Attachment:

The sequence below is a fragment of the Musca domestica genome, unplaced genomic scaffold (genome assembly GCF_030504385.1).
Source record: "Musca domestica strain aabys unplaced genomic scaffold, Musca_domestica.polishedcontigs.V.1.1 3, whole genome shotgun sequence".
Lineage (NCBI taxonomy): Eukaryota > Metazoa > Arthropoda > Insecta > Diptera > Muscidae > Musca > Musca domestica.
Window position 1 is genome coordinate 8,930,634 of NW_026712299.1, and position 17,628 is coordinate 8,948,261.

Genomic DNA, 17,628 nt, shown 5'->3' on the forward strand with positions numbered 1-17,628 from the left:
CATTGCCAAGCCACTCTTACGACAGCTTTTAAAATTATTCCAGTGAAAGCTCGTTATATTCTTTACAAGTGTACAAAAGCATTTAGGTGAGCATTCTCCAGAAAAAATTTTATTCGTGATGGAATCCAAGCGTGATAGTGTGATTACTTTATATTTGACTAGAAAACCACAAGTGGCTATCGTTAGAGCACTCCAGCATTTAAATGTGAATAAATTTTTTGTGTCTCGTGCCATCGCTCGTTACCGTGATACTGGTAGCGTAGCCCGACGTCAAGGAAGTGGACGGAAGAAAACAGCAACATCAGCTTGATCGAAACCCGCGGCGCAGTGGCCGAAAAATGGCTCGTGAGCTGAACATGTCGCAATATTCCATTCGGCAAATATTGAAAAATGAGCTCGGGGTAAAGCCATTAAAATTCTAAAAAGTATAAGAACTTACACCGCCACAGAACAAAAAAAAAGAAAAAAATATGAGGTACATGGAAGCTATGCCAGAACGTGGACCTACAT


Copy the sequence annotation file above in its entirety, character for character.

The sequence below is a fragment of the Musca domestica genome, unplaced genomic scaffold (genome assembly GCF_030504385.1).
Source record: "Musca domestica strain aabys unplaced genomic scaffold, Musca_domestica.polishedcontigs.V.1.1 3, whole genome shotgun sequence".
Lineage (NCBI taxonomy): Eukaryota > Metazoa > Arthropoda > Insecta > Diptera > Muscidae > Musca > Musca domestica.
Window position 1 is genome coordinate 8,930,634 of NW_026712299.1, and position 17,628 is coordinate 8,948,261.

Genomic DNA, 17,628 nt, shown 5'->3' on the forward strand with positions numbered 1-17,628 from the left:
CATTGCCAAGCCACTCTTACGACAGCTTTTAAAATTATTCCAGTGAAAGCTCGTTATATTCTTTACAAGTGTACAAAAGCATTTAGGTGAGCATTCTCCAGAAAAAATTTTATTCGTGATGGAATCCAAGCGTGATAGTGTGATTACTTTATATTTGACTAGAAAACCACAAGTGGCTATCGTTAGAGCACTCCAGCATTTAAATGTGAATAAATTTTTTGTGTCTCGTGCCATCGCTCGTTACCGTGATACTGGTAGCGTAGCCCGACGTCAAGGAAGTGGACGGAAGAAAACAGCAACATCAGCTTGATCGAAACCCGCGGCGCAGTGGCCGAAAAATGGCTCGTGAGCTGAACATGTCGCAATATTCCATTCGGCAAATATTGAAAAATGAGCTCGGGGTAAAGCCATTAAAATTCTAAAAAGTATAAGAACTTACACCGCCACAGAACAAAAAAAAAGAAAAAAATATGAGGTACATGGAAGCTATGCCAGAACGTGGACCTACAT